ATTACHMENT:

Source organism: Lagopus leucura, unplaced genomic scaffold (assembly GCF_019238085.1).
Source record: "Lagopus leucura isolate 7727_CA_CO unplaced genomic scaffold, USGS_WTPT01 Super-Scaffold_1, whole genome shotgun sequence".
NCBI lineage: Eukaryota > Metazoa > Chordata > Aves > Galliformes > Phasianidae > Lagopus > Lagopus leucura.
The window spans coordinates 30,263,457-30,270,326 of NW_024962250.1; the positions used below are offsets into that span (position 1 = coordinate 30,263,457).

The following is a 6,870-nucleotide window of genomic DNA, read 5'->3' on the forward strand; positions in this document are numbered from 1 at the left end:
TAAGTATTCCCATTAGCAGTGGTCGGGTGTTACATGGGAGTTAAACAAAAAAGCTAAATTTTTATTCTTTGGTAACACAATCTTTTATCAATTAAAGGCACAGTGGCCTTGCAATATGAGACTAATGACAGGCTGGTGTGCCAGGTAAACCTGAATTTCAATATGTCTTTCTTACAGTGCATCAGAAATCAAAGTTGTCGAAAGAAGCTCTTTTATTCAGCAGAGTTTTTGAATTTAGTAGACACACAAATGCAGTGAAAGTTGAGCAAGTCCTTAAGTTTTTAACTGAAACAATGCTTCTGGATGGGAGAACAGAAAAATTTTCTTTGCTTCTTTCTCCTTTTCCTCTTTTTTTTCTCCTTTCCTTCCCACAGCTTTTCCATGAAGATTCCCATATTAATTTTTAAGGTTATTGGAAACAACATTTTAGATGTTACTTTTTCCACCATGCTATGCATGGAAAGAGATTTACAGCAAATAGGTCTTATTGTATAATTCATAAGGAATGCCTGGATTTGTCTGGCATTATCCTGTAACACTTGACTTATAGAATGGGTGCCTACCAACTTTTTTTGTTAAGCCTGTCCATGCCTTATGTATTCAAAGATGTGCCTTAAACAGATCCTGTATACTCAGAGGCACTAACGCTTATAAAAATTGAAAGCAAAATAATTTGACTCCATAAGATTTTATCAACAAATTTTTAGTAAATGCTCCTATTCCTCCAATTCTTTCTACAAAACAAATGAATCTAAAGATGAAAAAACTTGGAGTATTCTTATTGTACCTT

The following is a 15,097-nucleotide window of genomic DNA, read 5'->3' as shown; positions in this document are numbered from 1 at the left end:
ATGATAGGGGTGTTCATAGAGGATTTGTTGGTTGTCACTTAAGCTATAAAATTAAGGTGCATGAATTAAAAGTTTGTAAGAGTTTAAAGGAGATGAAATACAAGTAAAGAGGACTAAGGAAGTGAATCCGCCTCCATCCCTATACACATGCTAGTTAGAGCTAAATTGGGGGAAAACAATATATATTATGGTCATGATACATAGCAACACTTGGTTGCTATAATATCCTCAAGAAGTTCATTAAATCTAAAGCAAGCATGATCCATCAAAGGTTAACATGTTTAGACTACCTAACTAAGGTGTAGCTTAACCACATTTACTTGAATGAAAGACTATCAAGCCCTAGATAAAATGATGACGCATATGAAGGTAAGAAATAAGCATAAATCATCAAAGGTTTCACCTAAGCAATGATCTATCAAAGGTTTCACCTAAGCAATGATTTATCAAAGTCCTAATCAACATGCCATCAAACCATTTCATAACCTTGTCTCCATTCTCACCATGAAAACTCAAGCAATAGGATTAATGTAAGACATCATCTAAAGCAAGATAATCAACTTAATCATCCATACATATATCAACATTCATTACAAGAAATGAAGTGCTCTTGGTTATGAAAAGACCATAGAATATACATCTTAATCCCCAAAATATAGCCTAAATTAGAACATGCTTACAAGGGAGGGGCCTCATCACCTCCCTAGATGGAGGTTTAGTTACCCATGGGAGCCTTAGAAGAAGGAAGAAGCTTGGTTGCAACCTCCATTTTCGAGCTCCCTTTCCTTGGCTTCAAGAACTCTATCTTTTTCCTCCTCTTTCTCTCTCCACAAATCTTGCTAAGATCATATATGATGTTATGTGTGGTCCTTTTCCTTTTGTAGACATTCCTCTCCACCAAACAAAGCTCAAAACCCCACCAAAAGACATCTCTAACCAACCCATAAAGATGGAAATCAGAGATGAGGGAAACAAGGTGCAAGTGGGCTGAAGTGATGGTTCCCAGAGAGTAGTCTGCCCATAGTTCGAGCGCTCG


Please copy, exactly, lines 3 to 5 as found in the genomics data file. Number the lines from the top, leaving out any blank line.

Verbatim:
NCBI lineage: Eukaryota > Metazoa > Chordata > Aves > Galliformes > Phasianidae > Lagopus > Lagopus leucura.
The window spans coordinates 30,263,457-30,270,326 of NW_024962250.1; the positions used below are offsets into that span (position 1 = coordinate 30,263,457).

The following is a 6,870-nucleotide window of genomic DNA, read 5'->3' on the forward strand; positions in this document are numbered from 1 at the left end: